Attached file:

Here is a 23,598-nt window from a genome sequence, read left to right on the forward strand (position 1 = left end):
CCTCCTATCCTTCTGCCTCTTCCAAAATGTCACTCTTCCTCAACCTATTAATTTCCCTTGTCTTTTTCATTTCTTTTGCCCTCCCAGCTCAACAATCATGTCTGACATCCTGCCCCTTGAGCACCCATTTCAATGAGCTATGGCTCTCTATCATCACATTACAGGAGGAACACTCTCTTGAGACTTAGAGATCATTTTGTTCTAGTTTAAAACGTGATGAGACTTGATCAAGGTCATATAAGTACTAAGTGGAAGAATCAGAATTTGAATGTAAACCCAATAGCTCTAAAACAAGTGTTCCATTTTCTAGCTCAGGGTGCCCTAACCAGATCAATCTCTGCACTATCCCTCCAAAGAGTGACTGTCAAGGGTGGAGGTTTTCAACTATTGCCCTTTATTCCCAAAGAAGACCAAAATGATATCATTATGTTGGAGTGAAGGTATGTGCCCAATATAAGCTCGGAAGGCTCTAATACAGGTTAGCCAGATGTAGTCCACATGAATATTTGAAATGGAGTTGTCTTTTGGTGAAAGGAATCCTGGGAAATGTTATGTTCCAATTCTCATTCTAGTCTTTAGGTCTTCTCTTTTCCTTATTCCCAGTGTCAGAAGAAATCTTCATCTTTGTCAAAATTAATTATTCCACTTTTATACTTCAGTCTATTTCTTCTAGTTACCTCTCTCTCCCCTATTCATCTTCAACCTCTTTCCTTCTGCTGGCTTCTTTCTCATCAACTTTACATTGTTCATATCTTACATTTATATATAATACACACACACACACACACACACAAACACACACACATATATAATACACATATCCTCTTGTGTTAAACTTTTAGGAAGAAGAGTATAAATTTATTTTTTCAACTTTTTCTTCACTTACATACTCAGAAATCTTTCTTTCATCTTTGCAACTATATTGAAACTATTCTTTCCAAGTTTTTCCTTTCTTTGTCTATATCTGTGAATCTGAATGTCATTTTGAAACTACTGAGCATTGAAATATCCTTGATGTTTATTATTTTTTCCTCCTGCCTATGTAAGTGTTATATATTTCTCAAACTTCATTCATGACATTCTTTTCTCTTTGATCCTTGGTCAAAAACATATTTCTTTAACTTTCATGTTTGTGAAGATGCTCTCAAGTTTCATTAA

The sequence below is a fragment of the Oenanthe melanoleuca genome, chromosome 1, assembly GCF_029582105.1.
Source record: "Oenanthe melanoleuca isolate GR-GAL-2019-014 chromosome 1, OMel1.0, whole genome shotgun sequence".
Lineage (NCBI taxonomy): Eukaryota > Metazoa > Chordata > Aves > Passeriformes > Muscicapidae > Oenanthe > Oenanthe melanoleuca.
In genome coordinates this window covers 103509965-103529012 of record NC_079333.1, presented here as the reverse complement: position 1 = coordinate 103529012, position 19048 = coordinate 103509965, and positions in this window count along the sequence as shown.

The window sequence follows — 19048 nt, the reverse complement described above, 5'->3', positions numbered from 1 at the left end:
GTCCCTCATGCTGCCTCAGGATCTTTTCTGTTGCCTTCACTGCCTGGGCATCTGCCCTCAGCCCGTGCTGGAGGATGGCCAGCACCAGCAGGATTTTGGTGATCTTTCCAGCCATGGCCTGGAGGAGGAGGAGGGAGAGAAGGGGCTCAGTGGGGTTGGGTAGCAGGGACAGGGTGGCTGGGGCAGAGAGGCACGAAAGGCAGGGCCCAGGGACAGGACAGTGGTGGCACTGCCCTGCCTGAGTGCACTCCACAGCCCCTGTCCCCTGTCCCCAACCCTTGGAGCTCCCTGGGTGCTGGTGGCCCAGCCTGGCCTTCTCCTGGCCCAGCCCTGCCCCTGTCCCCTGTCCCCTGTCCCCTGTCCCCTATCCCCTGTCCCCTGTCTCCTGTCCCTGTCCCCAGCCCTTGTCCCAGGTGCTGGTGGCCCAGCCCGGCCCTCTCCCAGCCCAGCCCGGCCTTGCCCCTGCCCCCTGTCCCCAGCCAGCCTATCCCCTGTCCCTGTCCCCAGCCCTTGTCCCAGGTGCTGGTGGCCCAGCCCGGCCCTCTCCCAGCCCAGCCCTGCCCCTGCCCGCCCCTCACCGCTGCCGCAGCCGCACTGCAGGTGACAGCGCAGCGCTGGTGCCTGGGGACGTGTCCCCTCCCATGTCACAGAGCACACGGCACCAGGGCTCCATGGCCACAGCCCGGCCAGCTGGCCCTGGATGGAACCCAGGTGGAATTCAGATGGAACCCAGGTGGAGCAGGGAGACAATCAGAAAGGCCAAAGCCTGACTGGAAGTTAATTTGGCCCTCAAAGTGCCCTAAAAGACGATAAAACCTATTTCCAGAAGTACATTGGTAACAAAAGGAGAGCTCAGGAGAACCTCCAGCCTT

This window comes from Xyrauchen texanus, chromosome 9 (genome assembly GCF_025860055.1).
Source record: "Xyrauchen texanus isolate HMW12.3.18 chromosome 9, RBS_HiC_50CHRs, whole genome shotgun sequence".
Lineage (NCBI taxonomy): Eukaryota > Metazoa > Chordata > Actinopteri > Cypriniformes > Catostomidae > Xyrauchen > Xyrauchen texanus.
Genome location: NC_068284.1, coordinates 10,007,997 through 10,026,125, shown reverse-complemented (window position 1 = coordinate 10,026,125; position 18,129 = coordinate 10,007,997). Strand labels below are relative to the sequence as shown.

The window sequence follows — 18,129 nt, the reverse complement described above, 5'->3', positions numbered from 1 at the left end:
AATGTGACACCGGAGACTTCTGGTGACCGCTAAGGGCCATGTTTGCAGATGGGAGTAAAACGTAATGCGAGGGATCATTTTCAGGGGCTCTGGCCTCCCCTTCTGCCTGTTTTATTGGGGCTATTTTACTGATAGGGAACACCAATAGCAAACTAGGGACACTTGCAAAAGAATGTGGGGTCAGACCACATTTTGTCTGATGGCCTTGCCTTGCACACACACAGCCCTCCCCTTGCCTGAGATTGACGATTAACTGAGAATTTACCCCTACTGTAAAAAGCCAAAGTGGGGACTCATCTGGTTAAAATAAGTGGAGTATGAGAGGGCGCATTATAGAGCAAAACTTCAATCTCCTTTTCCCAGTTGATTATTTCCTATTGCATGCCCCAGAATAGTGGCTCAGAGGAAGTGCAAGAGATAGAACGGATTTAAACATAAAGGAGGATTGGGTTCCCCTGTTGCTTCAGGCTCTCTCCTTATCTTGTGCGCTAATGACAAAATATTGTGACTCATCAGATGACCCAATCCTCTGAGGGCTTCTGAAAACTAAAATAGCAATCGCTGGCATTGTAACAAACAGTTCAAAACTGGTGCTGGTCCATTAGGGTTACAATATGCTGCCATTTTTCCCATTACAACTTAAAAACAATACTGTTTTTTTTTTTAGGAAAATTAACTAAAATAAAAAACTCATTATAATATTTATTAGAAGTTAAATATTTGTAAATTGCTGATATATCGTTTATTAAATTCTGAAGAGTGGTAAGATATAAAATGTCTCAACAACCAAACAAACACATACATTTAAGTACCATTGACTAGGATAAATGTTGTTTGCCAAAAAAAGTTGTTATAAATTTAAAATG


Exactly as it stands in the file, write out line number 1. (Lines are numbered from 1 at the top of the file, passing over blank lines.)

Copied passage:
Here is a 23,598-nt window from a genome sequence, read left to right on the forward strand (position 1 = left end):